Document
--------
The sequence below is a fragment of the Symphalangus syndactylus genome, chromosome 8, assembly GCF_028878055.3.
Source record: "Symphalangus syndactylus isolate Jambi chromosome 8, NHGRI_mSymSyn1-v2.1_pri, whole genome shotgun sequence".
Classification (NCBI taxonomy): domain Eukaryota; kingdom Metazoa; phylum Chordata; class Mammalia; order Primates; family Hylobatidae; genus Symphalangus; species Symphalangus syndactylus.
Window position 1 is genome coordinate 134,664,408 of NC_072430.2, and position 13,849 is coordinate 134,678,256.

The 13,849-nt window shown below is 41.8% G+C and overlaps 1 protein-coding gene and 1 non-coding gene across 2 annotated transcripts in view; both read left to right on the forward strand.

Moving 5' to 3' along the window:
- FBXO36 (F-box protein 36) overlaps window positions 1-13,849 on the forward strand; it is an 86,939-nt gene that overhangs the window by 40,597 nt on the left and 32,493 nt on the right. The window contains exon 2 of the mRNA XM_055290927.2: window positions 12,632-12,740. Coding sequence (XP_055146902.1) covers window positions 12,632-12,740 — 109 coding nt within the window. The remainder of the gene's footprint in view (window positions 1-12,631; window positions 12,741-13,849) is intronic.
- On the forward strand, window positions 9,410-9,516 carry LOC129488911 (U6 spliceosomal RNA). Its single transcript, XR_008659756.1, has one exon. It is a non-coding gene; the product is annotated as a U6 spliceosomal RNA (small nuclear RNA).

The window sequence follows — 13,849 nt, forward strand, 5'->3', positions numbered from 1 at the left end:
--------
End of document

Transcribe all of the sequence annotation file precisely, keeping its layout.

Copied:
The sequence below is a fragment of the Symphalangus syndactylus genome, chromosome 8, assembly GCF_028878055.3.
Source record: "Symphalangus syndactylus isolate Jambi chromosome 8, NHGRI_mSymSyn1-v2.1_pri, whole genome shotgun sequence".
Classification (NCBI taxonomy): domain Eukaryota; kingdom Metazoa; phylum Chordata; class Mammalia; order Primates; family Hylobatidae; genus Symphalangus; species Symphalangus syndactylus.
Window position 1 is genome coordinate 134,664,408 of NC_072430.2, and position 13,849 is coordinate 134,678,256.

The 13,849-nt window shown below is 41.8% G+C and overlaps 1 protein-coding gene and 1 non-coding gene across 2 annotated transcripts in view; both read left to right on the forward strand.

Moving 5' to 3' along the window:
- FBXO36 (F-box protein 36) overlaps window positions 1-13,849 on the forward strand; it is an 86,939-nt gene that overhangs the window by 40,597 nt on the left and 32,493 nt on the right. The window contains exon 2 of the mRNA XM_055290927.2: window positions 12,632-12,740. Coding sequence (XP_055146902.1) covers window positions 12,632-12,740 — 109 coding nt within the window. The remainder of the gene's footprint in view (window positions 1-12,631; window positions 12,741-13,849) is intronic.
- On the forward strand, window positions 9,410-9,516 carry LOC129488911 (U6 spliceosomal RNA). Its single transcript, XR_008659756.1, has one exon. It is a non-coding gene; the product is annotated as a U6 spliceosomal RNA (small nuclear RNA).

The window sequence follows — 13,849 nt, forward strand, 5'->3', positions numbered from 1 at the left end: